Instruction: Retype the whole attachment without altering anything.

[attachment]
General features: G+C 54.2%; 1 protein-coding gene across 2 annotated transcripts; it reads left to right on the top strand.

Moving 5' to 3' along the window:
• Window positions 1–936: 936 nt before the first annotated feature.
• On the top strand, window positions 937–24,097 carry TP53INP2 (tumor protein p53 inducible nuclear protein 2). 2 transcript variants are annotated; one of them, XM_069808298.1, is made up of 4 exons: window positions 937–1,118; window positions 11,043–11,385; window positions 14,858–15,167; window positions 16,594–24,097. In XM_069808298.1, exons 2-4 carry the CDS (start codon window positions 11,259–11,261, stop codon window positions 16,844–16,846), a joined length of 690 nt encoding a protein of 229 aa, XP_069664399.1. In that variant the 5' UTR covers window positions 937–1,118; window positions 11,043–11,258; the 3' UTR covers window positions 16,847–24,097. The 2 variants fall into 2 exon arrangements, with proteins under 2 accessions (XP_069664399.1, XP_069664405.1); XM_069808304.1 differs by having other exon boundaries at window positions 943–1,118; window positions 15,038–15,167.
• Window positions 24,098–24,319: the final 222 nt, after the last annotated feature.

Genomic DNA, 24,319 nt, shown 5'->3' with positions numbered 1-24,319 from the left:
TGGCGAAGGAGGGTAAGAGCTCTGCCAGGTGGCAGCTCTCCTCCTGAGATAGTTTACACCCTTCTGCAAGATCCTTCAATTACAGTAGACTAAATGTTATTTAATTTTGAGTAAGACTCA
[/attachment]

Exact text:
General features: G+C 54.2%; 1 protein-coding gene across 2 annotated transcripts; it reads left to right on the top strand.

Moving 5' to 3' along the window:
• Window positions 1–936: 936 nt before the first annotated feature.
• On the top strand, window positions 937–24,097 carry TP53INP2 (tumor protein p53 inducible nuclear protein 2). 2 transcript variants are annotated; one of them, XM_069808298.1, is made up of 4 exons: window positions 937–1,118; window positions 11,043–11,385; window positions 14,858–15,167; window positions 16,594–24,097. In XM_069808298.1, exons 2-4 carry the CDS (start codon window positions 11,259–11,261, stop codon window positions 16,844–16,846), a joined length of 690 nt encoding a protein of 229 aa, XP_069664399.1. In that variant the 5' UTR covers window positions 937–1,118; window positions 11,043–11,258; the 3' UTR covers window positions 16,847–24,097. The 2 variants fall into 2 exon arrangements, with proteins under 2 accessions (XP_069664399.1, XP_069664405.1); XM_069808304.1 differs by having other exon boundaries at window positions 943–1,118; window positions 15,038–15,167.
• Window positions 24,098–24,319: the final 222 nt, after the last annotated feature.

Genomic DNA, 24,319 nt, shown 5'->3' with positions numbered 1-24,319 from the left:
TGGCGAAGGAGGGTAAGAGCTCTGCCAGGTGGCAGCTCTCCTCCTGAGATAGTTTACACCCTTCTGCAAGATCCTTCAATTACAGTAGACTAAATGTTATTTAATTTTGAGTAAGACTCA